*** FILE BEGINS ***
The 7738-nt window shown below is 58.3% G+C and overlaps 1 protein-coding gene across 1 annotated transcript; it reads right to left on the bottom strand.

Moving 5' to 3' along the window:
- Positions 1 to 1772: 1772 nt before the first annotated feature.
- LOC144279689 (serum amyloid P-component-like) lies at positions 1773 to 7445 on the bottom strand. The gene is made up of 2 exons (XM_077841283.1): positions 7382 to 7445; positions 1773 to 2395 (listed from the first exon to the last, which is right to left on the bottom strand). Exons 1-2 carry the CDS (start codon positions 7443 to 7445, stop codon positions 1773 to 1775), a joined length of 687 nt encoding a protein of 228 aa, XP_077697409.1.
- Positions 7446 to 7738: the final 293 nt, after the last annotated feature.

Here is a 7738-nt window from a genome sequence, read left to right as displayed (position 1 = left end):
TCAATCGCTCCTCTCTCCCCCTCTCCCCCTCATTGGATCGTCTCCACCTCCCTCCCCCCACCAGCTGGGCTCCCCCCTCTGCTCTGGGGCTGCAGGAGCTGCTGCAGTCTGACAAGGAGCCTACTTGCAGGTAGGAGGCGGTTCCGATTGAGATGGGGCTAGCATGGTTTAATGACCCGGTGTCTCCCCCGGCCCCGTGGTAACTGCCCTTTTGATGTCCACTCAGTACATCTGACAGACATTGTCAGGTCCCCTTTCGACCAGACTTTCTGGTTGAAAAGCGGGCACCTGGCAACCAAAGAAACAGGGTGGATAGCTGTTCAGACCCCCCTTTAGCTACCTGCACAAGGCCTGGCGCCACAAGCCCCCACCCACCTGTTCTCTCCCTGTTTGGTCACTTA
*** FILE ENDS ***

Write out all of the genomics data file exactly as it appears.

The 7738-nt window shown below is 58.3% G+C and overlaps 1 protein-coding gene across 1 annotated transcript; it reads right to left on the bottom strand.

Moving 5' to 3' along the window:
- Positions 1 to 1772: 1772 nt before the first annotated feature.
- LOC144279689 (serum amyloid P-component-like) lies at positions 1773 to 7445 on the bottom strand. The gene is made up of 2 exons (XM_077841283.1): positions 7382 to 7445; positions 1773 to 2395 (listed from the first exon to the last, which is right to left on the bottom strand). Exons 1-2 carry the CDS (start codon positions 7443 to 7445, stop codon positions 1773 to 1775), a joined length of 687 nt encoding a protein of 228 aa, XP_077697409.1.
- Positions 7446 to 7738: the final 293 nt, after the last annotated feature.

Here is a 7738-nt window from a genome sequence, read left to right as displayed (position 1 = left end):
TCAATCGCTCCTCTCTCCCCCTCTCCCCCTCATTGGATCGTCTCCACCTCCCTCCCCCCACCAGCTGGGCTCCCCCCTCTGCTCTGGGGCTGCAGGAGCTGCTGCAGTCTGACAAGGAGCCTACTTGCAGGTAGGAGGCGGTTCCGATTGAGATGGGGCTAGCATGGTTTAATGACCCGGTGTCTCCCCCGGCCCCGTGGTAACTGCCCTTTTGATGTCCACTCAGTACATCTGACAGACATTGTCAGGTCCCCTTTCGACCAGACTTTCTGGTTGAAAAGCGGGCACCTGGCAACCAAAGAAACAGGGTGGATAGCTGTTCAGACCCCCCTTTAGCTACCTGCACAAGGCCTGGCGCCACAAGCCCCCACCCACCTGTTCTCTCCCTGTTTGGTCACTTA